Immortal branching processes are branching processes where at least one new individual replaces each individual before death.
The researchers have put forth immortality by positing that either
Immortal Branching Process (IBP's) has been discussed in the research paper by P. L. Krapivsky & S. Redner titled “Immortal Branching Processes” that forms the basis of the following text.
Importance of this research
The dynamical aspect of immortal branching is discussed in the research paper. Understanding Immortal Branching Processes (IBPs) could have critical applications such as control epidemics. A mathematical analysis would also make our friends from the medical fraternity better equipped to fight dengue, cancer, etc.
Let us look at some common use-cases of building a mathematical model to study branching:
Understanding the current patient condition (platelets count) and the above two factors can help us model the platelet requirement of the patient that could be critical to saving the patient's life.
Percolation to understand branching
The researchers have dedicated this research paper to the memory of their dear friend, Dietrich Stauffer, whose major contribution was in the field of Percolation. Percolation can help us study population growths, the spread of epidemics, etc.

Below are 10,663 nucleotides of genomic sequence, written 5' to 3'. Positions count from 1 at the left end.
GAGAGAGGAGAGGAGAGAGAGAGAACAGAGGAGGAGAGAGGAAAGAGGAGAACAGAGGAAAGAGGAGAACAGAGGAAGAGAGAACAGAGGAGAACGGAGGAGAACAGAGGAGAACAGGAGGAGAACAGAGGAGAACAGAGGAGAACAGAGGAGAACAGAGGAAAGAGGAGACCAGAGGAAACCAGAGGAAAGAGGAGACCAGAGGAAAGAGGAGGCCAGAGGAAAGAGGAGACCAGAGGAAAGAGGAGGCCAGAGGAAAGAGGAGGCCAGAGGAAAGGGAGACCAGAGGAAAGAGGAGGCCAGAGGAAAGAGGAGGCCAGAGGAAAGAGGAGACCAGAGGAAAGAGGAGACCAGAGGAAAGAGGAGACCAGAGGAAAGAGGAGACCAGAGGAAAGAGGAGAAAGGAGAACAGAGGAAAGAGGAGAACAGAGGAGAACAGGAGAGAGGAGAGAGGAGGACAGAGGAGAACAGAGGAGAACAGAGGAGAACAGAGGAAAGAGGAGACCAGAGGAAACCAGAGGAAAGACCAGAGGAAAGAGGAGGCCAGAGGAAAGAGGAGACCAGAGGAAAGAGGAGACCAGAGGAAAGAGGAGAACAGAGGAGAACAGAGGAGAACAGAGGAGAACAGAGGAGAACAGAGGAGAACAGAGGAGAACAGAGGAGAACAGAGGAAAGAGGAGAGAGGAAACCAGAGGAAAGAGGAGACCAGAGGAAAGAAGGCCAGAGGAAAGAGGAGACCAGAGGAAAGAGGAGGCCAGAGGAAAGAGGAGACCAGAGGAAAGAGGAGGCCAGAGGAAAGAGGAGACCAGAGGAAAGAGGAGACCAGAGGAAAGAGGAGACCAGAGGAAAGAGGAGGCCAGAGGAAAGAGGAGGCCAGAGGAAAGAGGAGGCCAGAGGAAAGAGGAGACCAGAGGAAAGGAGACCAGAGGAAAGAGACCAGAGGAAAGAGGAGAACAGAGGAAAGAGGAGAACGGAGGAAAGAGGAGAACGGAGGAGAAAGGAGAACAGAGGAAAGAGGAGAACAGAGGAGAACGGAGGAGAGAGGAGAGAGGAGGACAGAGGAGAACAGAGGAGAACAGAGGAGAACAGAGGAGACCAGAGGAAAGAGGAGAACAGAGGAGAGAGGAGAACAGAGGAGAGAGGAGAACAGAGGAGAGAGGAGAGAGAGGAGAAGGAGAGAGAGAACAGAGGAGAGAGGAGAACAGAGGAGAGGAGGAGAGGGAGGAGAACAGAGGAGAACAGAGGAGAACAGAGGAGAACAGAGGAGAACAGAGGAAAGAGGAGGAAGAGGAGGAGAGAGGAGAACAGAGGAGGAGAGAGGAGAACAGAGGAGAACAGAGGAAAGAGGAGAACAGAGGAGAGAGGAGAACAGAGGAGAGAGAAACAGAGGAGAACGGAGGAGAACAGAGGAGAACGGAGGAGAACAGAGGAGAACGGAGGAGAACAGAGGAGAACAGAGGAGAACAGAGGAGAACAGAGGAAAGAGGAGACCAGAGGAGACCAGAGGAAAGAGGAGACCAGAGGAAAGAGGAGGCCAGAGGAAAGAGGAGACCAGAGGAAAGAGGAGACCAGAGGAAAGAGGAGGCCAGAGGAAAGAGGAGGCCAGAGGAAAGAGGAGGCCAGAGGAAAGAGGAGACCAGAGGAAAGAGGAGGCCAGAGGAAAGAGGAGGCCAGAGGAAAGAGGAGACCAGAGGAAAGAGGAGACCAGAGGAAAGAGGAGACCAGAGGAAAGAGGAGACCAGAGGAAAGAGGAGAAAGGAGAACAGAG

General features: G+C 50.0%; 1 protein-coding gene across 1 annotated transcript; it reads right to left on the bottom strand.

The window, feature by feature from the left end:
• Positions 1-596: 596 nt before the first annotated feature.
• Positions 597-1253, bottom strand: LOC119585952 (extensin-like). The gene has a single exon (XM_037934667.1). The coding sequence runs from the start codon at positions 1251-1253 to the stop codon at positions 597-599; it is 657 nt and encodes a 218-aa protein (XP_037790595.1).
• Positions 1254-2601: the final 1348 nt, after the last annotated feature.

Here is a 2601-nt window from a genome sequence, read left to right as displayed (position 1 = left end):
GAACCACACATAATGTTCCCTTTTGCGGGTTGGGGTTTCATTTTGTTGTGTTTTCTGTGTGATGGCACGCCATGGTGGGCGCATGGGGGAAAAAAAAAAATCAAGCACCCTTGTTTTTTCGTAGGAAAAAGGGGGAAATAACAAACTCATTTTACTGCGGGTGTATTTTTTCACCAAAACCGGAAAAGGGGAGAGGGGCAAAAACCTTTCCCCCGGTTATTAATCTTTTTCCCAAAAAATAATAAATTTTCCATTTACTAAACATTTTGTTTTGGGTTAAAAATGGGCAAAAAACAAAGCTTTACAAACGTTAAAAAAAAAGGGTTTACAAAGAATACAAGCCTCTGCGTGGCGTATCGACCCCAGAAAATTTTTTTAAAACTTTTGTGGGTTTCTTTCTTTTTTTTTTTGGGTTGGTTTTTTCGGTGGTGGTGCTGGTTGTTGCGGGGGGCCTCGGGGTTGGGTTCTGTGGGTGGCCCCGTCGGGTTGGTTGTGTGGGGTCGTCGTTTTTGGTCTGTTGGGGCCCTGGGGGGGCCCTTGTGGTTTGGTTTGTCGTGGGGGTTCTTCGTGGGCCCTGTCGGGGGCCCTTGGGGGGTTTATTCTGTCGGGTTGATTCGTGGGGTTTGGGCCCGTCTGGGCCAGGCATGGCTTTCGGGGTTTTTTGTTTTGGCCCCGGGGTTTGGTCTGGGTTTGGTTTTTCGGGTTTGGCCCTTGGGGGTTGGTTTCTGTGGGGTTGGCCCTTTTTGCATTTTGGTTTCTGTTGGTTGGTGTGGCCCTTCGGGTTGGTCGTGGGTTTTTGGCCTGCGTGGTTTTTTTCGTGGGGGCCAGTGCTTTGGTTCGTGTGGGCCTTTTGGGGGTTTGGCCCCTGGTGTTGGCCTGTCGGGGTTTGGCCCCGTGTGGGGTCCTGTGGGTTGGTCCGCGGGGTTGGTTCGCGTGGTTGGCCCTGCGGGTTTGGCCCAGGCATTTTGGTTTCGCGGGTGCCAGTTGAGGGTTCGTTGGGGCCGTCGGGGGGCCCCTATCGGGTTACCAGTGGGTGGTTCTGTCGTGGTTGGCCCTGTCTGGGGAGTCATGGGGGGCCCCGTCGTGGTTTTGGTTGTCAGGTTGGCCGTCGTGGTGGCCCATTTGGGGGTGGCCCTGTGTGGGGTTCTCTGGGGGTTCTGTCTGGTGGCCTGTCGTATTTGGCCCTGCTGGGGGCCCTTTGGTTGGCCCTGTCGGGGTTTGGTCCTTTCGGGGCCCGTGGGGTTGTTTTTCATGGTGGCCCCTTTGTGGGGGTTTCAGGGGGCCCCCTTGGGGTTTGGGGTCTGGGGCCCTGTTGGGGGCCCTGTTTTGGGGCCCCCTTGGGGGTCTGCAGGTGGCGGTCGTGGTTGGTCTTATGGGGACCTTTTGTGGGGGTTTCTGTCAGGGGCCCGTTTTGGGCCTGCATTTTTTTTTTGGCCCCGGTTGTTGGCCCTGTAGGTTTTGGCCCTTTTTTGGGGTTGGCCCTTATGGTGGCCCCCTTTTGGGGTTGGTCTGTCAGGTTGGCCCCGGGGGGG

P → P + P ….. rate r
The above equation illustrates that P gives rise to P + P at rate r. Kindly note that P could refer to cells, infected individuals, etc.
The following 3 cases can occur, based on the value of r
The researchers have explained possibilities & derived mathematical equations for critical branching, branching without extinction, and branching with input in detail in the research paper.
In the words of the researchers,
We analyzed two immortal branching processes (IBPs). The first is a simple extension of critical branching in which extinction cannot occur. The emergent behaviors are remarkably subtle, that are replete with logarithmic corrections. The second is a branching process with a steady input of cells, or equivalently, immigration. Such a steady input arises in a variety of non-equilibrium manybody processes, such as aggregation with a steady input of monomers, fragmentation with a steady input of large clusters, and turbulence with a steady energy input at large scales. In these examples, many new features were uncovered by incorporating steady input. Rich behaviors also occur in spatially extended systems with a spatially localized input and the role of spatial degrees of freedom in IBPs poses interesting challenges.
Source: P. L. Krapivsky & S. Redner's “Immortal Branching Processes”